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Coming full circle

I write this as I sit in a train car with 20 LCC students, rumbling towards Vilnius. Graduation was yesterday and now our sights are set upon our next objective -- the Vilnius English Camp mission trip.

It's my first time going but, if you look back, this blog actually began when Alisha and I first traveled to the Czech Republic for an English Camp mission trip. Except this time I'm responsible and I think I have a better sense of what I'm getting into.

We'll know for sure in a week.

I had posted a new update a bit ago detailing all that we've been doing this past semester, but Blogger lost it before Google cached it. The two things from that post you should know is a) Alisha and I will be returning to LCC for next school year and b) we'll both be in the U.S. for a bit to reconnect and fundraise.

Alisha arrives in Indiana Wednesday, May 6, and I will arrive Sunday, May 10. After some family time, we'll head to Arizona May 18-June 25.

Needless to say, we want to see as many people as we can. We need it.

Please pray for safe travels. --J



Lord Motherbear and Feral Christians

What if God was less like this:

And more like this:

A mother bear.

"But God is loving, nurturing, abundant in kindness, and slow to anger," you protest. 

If you consider Exodus 34 and God's interaction with the Israelites through the Hebrew Bible, you are absolutely right!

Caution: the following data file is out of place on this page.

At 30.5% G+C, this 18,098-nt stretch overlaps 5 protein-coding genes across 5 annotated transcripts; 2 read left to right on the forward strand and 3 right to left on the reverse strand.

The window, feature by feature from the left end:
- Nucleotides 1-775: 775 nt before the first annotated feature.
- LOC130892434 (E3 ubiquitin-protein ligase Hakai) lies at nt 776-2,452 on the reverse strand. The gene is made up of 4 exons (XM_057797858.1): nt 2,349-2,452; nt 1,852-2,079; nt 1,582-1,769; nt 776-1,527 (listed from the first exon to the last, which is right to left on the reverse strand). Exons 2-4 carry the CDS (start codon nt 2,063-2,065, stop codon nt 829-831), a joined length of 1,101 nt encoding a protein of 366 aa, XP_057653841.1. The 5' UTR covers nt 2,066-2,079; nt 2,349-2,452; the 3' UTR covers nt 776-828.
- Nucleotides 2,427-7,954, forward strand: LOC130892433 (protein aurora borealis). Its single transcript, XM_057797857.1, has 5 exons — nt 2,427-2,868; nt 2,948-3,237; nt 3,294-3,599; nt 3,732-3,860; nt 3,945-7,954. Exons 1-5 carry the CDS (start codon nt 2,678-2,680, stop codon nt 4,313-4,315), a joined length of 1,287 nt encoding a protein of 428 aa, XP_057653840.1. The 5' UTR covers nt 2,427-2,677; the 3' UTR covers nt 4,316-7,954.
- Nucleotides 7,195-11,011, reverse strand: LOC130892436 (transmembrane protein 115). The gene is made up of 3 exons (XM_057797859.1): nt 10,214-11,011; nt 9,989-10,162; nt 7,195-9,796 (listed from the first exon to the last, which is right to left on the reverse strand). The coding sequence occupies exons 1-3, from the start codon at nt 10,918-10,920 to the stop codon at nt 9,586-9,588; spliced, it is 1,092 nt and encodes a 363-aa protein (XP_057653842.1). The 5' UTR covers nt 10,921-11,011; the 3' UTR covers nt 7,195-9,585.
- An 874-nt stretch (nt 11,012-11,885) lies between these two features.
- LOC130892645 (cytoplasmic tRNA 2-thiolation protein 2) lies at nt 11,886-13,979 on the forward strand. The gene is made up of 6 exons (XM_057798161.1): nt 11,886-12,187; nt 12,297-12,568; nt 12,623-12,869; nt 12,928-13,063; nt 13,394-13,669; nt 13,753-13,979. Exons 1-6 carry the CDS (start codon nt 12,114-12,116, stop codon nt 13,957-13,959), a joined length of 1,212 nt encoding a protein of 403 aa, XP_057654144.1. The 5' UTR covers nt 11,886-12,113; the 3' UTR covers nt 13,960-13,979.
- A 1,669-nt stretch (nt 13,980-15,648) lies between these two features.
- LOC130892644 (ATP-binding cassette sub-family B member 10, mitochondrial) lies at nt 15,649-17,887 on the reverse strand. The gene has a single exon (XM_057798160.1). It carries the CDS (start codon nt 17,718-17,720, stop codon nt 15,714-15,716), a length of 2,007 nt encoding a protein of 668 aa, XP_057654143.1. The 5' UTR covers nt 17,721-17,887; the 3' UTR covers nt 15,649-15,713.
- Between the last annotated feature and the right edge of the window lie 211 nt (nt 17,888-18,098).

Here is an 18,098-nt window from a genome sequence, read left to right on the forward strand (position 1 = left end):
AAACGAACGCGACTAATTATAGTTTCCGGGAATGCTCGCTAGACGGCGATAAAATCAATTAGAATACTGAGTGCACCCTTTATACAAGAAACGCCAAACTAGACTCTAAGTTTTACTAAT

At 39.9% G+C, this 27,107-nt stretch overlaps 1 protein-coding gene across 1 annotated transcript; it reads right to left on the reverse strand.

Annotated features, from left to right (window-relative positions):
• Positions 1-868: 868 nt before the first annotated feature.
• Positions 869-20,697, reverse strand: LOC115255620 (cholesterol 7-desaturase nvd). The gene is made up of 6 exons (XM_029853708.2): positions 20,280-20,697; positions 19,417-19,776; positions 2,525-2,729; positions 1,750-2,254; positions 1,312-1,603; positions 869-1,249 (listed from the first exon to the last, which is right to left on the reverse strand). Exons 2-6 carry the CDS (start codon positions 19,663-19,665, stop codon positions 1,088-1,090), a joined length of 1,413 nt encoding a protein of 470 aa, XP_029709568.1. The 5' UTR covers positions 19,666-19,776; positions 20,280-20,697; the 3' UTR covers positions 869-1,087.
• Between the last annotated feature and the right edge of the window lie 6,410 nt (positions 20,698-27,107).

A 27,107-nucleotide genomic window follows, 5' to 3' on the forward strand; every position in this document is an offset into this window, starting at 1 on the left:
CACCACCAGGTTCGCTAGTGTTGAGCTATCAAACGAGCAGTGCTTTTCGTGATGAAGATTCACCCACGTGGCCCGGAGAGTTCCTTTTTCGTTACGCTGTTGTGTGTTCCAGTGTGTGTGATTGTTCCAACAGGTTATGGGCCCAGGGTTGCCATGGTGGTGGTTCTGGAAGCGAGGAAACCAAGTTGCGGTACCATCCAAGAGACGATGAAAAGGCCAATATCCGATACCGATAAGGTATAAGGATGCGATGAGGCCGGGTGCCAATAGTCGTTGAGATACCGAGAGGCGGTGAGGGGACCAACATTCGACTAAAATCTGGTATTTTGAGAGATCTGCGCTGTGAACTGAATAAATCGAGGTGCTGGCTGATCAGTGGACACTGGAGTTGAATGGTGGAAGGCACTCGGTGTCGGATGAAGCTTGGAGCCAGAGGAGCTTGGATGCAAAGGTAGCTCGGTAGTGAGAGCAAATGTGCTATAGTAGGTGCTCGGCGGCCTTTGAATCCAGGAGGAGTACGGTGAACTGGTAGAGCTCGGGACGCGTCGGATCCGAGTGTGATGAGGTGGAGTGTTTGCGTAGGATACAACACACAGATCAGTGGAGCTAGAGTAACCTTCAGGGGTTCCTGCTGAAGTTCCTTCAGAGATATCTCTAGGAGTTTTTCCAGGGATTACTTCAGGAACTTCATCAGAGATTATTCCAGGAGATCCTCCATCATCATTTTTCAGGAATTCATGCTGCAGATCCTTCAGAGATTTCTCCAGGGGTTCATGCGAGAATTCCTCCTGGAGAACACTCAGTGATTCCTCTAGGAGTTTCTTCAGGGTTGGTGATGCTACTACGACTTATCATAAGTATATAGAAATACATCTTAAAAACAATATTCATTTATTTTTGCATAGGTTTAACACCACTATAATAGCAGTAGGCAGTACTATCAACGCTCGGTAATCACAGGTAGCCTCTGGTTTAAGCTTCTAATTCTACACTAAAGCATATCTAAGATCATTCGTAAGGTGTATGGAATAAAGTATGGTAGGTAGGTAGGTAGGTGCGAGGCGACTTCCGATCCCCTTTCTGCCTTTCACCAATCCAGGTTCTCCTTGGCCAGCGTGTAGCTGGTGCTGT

But mother bears can also look like this:

When the Genesis poem was shared thousands of years ago, the storyteller (verbal culture, right?) would tell the listeners about a God who made humankind in "His image" and "likeness." But imagine, for a moment, what that would mean to the ancient Hebrew people who were considerably less domesticated than we've allowed ourselves to become. (I mean, David killed a LION with a STONE. Crazy.)

So the God the ancient Hebrew people experienced could be described using words like "wild," "dangerous," and "unpredictable."

Like a mother bear.

If you don't believe me, take another look at the narrative told throughout the Hebrew Bible. You see an untamed God moving, not the Zeus-like deity many imagine today.

Christians like the idea of a domesticated God because that's much safer than the alternative: God is feral.

If you need more proof, step into creation. Many people have experiences while in the wild where they feel an unsurpassed closeness with God. That's probably why some people worship nature itself -- that's where they find God.

But it goes beyond that. Many Christians would say, "God is restoring us" and "God is restoring creation/nature." Consider, too, that God is also probably restoring us with nature.

The hard truth is, though, we cannot be restored with nature without changing. We literally build barriers and cages to keep nature out of our lives and at a safe distance. To move in the other direction, we need to recapture the full image of God into which we were made.

And that means allowing ourselves to become a bit more...feral.

Like a mother bear.

Last week, a LCC student invited me to join her church's "kid's camp." I had no idea exactly what that meant but I enthusiastically said "yes" and traveled by train across the country.

Words cannot adequately describe my experience, so I made the following video to provide a glimpse of the camp.

I feel the video makes a case for moving in the direction of feral Christianity!

It was in such a circumstance that I felt a sense of Lithuania (beyond LCC) being "home" -- undeniably because of the wildness and hospitality of my new brothers and sisters in Molėtai.